Trump Zings NATO, and EU Chief Zings Back

U.S. President Donald Trump jokes with British Foreign Minister Boris Johnson as British Prime Minister Theresa May walks past during a working dinner meeting at the NATO headquarters during a NATO summit of heads of stat

Trump Zings NATO, and EU Chief Zings Back

In a number of tweets, Trump said it was "unfair" that the United States spent more on North Atlantic Treaty Organisation than other countries, as he claimed America was paying for "90 per cent of Nato". "We pay far too much and they pay far too little". "Not fair to the USA taxpayer", Trump tweeted earlier in the morning, calling the situation "Very Unfair!" "I've said that many times for many years, so we'll see". Separately, the USA envoy said she's concerned that Russian Federation is trying to "flip" Turkey and other American allies to its column.

In the past few weeks, Trump has sent sharply worded letters to the leaders of several European countries, including Germany, Italy and Norway, as well as to Canada, urging increased defense spending and warning that the US was losing patience.

Only eight of the 29 NATO members are expected to reach the target of spending 2 percent or more of their GDP on their armed forces this year, NATO Secretary General Jens Stoltenberg said in February.

U.S. President Donald Trump and Russia's President Vladimir Putin talk during the family photo session at the APEC Summit in Danang, Vietnam November 11, 2017. "A competitor", Trump said.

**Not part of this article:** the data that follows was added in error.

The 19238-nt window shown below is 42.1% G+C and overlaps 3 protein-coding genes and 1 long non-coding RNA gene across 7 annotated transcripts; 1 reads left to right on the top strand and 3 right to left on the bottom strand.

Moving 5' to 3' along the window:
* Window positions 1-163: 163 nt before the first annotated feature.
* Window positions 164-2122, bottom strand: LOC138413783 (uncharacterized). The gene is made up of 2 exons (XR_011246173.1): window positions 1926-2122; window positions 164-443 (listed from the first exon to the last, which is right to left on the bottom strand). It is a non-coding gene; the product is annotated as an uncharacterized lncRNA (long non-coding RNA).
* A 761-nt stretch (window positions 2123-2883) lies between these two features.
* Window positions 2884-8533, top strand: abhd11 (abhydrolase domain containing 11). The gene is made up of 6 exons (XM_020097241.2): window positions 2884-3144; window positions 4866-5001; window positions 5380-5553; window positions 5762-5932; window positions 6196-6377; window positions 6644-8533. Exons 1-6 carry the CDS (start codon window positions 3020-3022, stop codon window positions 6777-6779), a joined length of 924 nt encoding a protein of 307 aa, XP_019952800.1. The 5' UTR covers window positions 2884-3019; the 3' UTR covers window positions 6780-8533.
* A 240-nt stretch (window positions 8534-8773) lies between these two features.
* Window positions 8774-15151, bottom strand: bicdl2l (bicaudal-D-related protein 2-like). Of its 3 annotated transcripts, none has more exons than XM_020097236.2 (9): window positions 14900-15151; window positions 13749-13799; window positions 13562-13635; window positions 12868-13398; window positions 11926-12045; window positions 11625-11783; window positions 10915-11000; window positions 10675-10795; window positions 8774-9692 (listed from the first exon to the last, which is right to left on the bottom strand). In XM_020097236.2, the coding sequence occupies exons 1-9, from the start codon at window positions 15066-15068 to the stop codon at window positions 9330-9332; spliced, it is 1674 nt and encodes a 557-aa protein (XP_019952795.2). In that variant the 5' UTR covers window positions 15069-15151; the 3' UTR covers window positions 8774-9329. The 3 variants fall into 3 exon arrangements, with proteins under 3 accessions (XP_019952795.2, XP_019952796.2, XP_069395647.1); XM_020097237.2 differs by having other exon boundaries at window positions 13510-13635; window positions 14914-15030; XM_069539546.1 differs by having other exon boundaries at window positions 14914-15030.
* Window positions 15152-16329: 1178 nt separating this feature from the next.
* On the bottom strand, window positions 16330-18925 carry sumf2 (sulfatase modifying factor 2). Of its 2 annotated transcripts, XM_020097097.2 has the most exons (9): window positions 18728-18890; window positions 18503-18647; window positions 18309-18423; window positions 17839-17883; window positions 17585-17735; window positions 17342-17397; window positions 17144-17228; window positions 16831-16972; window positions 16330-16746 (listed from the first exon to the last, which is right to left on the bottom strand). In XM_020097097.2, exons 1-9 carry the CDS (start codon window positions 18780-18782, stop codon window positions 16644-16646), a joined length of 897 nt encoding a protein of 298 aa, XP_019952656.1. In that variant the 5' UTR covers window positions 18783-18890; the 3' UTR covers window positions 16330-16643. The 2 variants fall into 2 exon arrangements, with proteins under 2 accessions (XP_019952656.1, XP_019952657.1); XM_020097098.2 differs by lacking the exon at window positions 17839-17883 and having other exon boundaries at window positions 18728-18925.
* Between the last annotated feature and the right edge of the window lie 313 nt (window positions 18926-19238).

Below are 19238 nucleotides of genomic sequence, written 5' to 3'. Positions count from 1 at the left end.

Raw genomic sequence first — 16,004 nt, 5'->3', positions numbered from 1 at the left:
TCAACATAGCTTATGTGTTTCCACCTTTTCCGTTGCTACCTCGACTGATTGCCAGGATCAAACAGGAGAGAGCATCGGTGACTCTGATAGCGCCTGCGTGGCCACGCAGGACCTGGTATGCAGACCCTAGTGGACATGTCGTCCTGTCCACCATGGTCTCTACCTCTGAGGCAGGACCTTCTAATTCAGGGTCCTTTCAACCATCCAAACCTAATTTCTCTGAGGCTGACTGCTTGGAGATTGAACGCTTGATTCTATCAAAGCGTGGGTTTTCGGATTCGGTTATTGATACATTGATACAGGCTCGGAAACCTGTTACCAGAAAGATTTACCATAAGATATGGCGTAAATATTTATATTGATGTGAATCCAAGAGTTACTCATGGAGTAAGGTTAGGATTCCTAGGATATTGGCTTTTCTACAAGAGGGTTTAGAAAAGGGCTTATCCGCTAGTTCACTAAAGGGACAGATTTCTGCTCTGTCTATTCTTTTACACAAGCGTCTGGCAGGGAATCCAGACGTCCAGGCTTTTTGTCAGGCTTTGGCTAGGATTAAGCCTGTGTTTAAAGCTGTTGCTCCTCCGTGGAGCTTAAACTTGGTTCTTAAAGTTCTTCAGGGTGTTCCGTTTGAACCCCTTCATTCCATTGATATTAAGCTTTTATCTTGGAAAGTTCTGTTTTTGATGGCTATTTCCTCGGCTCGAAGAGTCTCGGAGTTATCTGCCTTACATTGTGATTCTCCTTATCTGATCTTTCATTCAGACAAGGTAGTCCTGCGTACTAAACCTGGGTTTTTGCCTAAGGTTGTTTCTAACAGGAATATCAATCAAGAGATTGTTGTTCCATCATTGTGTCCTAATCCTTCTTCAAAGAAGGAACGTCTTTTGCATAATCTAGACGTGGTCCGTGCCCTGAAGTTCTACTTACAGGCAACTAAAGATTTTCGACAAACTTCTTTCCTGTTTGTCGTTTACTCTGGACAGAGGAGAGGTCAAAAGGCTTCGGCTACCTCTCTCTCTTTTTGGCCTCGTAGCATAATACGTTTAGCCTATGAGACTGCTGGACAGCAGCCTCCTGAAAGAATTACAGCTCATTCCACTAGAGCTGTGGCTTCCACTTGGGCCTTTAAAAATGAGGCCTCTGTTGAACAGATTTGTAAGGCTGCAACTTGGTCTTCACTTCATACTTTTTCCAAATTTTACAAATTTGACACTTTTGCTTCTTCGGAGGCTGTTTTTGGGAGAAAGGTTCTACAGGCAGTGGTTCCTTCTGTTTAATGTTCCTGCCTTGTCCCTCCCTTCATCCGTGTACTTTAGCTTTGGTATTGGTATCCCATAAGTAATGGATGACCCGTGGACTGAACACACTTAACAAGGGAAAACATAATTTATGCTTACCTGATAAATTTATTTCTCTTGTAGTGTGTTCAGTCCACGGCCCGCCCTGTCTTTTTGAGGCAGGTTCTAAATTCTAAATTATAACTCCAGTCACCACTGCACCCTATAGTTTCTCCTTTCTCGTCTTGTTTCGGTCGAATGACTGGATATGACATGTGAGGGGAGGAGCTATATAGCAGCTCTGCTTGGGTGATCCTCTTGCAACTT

This disdain for US allies is essentially the beating heart of much of Trump's foreign policy, it seems.

He later tweeted: "The US doesn't have and won't have a better ally than the EU".

He has also pointed the finger at European Union member states for not spending enough on defence - a long-standing complaint of USA presidents, including Barack Obama.

But, given a general wariness towards Russian Federation among American voters and Congressional lawmakers, Trump is unlikely to concede too much to Putin, said Michaels. Stresses faced by the European Union, in major part because of the flow of refugees from the Middle East produced largely by the US-led invasion of Iraq in 2003, are also major threats to European security and directly benefit Putin. "It's very clear, and he's been very direct about the Europeans needing to do more for their own security". Trump has been far friendlier to Putin, saying the men have a range of issues to discuss and that he's "fine". For context, the United States spends a massive amount on defense - 3.61 percent of our 2016 GDP was dedicated to it.

"The president was willing to offer concessions to Kim without getting anything specific or concrete in return", said Jeffrey Rathke, deputy director of the Europe Program at the nonpartisan Center for Strategic and International Studies.

Germany's defense minister last week rebuffed Trump's twinning of trade and European defense spending.

Donald Trump spoke to reporters just before heading off on his trip to Europe, where he suggested that he's most looking forward to his meeting with Vladimir Putin.

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